Secrecy surrounds candidates' health
No records from Palin, limited disclosure by McCain, Obama, BidenCharged with evaluating the health of this year's presidential candidates, New York Times medical correspondent Lawrence K. Altman was met with evasions, diversions and a questioning of his motives.
A spokeswoman for Republican candidate John McCain, who would become the nation's oldest president if elected, delivered a snide retort questioning his paper's motives when Altman pressed for answers to the many unanswered questions about McCain's various bouts with potentially fatal skin cancer.
Last week, The Times contacted the McCain campaign to fill in gaps in the medical records. Ms. [Jill] Hazelbaker, the McCain spokeswoman, wrote in an e-mail message: “As you know, we disclosed over 1,200 pages of Senator McCain’s medical history to Dr. Altman’s colleagues in the press earlier this year. We also arranged a Mayo Clinic briefing with three of Senator McCain’s physicians that Dr. Altman listened to by phone. Additionally, we released a detailed document outlining his most recent physical and lab test results. It was an unprecedented level of disclosure, and Dr. Altman can look at the public document on our Web site if he wishes to do so. It was certainly more significant than the one-page doctor’s note Obama released, though I have little hope The Times will report it that way.”Altman's article appeared in Monday's newspaper. He concluded that none of the candidates were particularly forthcoming about their medical histories.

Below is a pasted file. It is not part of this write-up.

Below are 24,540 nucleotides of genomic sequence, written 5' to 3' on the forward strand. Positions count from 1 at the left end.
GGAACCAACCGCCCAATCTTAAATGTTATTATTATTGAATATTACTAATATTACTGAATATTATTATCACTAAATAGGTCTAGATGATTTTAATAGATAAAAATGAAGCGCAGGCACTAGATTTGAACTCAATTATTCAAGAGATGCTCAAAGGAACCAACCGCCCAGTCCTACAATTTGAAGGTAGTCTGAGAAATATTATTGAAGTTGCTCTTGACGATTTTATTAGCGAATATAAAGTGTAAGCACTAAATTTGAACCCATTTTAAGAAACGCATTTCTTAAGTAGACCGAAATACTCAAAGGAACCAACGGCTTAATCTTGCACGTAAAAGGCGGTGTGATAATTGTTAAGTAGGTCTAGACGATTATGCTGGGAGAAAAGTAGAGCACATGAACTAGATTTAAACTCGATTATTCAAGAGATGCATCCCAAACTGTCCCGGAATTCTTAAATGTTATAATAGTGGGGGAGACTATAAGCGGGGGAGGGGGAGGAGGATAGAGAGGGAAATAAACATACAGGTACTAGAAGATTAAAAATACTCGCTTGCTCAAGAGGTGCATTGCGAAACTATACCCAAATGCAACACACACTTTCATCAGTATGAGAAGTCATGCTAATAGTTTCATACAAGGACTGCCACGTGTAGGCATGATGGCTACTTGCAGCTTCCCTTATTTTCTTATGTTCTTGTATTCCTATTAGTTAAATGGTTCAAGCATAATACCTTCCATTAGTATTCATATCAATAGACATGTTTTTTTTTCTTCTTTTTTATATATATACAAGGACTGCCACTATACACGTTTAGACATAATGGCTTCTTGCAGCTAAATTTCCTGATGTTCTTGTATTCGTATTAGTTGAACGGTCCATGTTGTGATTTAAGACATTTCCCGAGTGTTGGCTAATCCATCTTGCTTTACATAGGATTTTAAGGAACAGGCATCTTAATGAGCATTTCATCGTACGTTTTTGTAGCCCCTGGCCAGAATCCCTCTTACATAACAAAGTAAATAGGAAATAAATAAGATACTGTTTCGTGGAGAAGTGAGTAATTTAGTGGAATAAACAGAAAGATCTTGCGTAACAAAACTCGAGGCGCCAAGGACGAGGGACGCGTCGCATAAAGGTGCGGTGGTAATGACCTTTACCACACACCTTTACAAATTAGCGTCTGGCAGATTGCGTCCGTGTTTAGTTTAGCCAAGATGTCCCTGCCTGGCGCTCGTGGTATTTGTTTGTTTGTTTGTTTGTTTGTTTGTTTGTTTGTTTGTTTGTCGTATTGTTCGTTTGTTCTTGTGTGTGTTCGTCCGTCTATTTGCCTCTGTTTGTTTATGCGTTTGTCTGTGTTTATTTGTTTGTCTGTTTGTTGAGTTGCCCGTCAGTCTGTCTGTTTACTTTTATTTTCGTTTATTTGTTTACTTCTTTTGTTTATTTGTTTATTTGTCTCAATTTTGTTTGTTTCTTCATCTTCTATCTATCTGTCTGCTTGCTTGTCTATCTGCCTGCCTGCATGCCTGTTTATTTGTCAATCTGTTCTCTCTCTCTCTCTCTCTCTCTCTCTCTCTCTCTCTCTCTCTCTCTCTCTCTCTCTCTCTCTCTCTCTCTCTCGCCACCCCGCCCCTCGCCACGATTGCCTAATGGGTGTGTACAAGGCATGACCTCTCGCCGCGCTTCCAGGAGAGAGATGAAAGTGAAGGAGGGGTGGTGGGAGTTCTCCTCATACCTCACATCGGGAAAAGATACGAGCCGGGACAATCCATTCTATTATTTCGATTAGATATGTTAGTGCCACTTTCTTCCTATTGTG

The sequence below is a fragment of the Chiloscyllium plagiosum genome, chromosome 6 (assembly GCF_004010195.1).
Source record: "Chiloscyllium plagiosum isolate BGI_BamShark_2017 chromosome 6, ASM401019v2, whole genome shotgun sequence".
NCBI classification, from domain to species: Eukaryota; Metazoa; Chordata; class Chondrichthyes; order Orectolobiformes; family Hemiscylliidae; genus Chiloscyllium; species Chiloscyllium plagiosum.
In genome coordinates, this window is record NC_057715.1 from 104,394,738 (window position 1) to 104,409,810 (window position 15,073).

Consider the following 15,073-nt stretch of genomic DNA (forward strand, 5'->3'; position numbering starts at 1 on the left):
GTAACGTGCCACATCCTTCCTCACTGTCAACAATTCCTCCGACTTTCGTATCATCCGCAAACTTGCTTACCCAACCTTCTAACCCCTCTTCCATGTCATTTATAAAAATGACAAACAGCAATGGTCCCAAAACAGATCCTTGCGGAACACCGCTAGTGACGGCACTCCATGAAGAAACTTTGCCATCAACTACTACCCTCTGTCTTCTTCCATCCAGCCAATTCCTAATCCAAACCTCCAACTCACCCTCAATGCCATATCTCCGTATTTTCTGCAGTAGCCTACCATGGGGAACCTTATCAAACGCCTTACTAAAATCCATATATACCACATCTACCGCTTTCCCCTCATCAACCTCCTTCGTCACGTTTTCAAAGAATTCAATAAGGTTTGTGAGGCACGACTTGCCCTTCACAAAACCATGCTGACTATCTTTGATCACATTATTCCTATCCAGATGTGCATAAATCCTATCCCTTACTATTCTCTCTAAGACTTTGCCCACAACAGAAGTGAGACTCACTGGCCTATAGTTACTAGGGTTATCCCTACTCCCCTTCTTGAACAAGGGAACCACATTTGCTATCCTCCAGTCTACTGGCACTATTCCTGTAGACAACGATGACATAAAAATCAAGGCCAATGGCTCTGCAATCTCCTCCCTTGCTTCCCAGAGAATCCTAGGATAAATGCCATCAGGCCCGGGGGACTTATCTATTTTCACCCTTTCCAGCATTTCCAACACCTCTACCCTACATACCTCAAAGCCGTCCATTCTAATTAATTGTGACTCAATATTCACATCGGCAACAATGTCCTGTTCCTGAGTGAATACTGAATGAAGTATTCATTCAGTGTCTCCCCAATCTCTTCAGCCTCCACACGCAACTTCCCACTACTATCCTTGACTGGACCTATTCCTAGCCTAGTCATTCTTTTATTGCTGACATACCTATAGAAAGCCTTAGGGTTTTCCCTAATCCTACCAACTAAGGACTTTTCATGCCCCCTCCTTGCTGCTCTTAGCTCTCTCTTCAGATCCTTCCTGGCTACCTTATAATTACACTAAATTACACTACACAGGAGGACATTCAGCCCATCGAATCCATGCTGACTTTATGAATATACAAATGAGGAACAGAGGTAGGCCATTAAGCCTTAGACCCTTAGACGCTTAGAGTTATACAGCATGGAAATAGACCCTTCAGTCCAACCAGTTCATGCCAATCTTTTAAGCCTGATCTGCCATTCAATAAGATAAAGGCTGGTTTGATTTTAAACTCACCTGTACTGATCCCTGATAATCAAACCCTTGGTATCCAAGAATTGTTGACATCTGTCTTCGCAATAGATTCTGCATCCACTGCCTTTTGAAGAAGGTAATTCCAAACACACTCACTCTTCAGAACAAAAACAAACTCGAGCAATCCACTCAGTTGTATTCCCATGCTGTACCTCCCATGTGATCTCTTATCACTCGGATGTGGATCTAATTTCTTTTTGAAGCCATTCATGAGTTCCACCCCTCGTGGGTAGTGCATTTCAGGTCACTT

Where McCain at least gave a hand-picked group of journalists a brief glimpse at his medical history, the Republican's running mate Sarah Palin has refused to release a single page of her own medical records. Obama gave Altman a summary of his last checkup in January 2007, in addition to the one-page memo from his doctor released earlier this year. But the Democratic candidate still has been less than fully forthcoming about his history with cigarettes and his progress quitting smoking.
Democratic vice presidential nominee Joe Biden has perhaps the most serious health concerns aside from McCain. He survived a burst brain aneurysm in 1988 and had a second one removed. Biden has fully recovered, but he has not undergone tests that could determine whether the aneurysm had returned, as can happen in about 5 percent of cases, Altman reported.
Altman, one of the few professional journalists who also is a medical doctor, has evaluated candidates' health for the last nine election cycles, including George Bush, Dick Cheney, Al Gore and Joe Lieberman in 2000 and John Kerry and John Edwards in 2004.
McCain's health has been an issue in a campaign from Brave New Films arguing that there's a reasonable chance he could die in office because his cancer could reoccur. Doctors differ on the likelihood of that scenario, with estimates ranging between a 10 and 60 percent chance.
GOP VP nominee Palin has said nothing about her health. Soon after her selection was announced, the Alaska governor faced a slew of Web rumors surrounding the recent birth of her son Trig. The McCain-Palin campaign used the rumors to attack reporters for asking any questions and they've steadfastly refused to provide any answers.
Biden faced renewed questions over the weekend about his medical history, and the Democratic campaign decided to allow reporters to examine his medical records.